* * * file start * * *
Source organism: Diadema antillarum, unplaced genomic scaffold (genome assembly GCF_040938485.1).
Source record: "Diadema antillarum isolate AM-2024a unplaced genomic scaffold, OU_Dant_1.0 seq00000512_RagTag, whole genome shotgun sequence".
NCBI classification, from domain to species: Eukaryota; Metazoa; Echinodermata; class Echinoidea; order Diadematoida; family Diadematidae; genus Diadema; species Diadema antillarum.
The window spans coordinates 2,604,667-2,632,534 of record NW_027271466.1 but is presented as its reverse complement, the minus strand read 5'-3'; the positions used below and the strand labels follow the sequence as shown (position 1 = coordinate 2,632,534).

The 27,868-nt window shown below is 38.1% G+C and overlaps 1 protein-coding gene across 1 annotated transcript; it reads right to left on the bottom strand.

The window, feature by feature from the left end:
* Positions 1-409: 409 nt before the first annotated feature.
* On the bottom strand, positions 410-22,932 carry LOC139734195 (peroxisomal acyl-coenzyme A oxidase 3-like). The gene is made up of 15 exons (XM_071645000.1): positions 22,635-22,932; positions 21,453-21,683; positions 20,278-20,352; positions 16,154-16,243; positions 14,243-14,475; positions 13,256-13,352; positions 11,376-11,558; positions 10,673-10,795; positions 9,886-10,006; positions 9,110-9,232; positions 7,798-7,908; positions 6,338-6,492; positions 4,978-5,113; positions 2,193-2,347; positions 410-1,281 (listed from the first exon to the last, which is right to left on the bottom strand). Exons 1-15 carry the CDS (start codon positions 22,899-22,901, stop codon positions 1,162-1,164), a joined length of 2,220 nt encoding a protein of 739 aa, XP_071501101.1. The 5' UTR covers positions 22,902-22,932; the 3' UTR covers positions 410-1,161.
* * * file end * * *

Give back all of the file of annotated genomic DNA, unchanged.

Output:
Source organism: Diadema antillarum, unplaced genomic scaffold (genome assembly GCF_040938485.1).
Source record: "Diadema antillarum isolate AM-2024a unplaced genomic scaffold, OU_Dant_1.0 seq00000512_RagTag, whole genome shotgun sequence".
NCBI classification, from domain to species: Eukaryota; Metazoa; Echinodermata; class Echinoidea; order Diadematoida; family Diadematidae; genus Diadema; species Diadema antillarum.
The window spans coordinates 2,604,667-2,632,534 of record NW_027271466.1 but is presented as its reverse complement, the minus strand read 5'-3'; the positions used below and the strand labels follow the sequence as shown (position 1 = coordinate 2,632,534).

The 27,868-nt window shown below is 38.1% G+C and overlaps 1 protein-coding gene across 1 annotated transcript; it reads right to left on the bottom strand.

The window, feature by feature from the left end:
* Positions 1-409: 409 nt before the first annotated feature.
* On the bottom strand, positions 410-22,932 carry LOC139734195 (peroxisomal acyl-coenzyme A oxidase 3-like). The gene is made up of 15 exons (XM_071645000.1): positions 22,635-22,932; positions 21,453-21,683; positions 20,278-20,352; positions 16,154-16,243; positions 14,243-14,475; positions 13,256-13,352; positions 11,376-11,558; positions 10,673-10,795; positions 9,886-10,006; positions 9,110-9,232; positions 7,798-7,908; positions 6,338-6,492; positions 4,978-5,113; positions 2,193-2,347; positions 410-1,281 (listed from the first exon to the last, which is right to left on the bottom strand). Exons 1-15 carry the CDS (start codon positions 22,899-22,901, stop codon positions 1,162-1,164), a joined length of 2,220 nt encoding a protein of 739 aa, XP_071501101.1. The 5' UTR covers positions 22,902-22,932; the 3' UTR covers positions 410-1,161.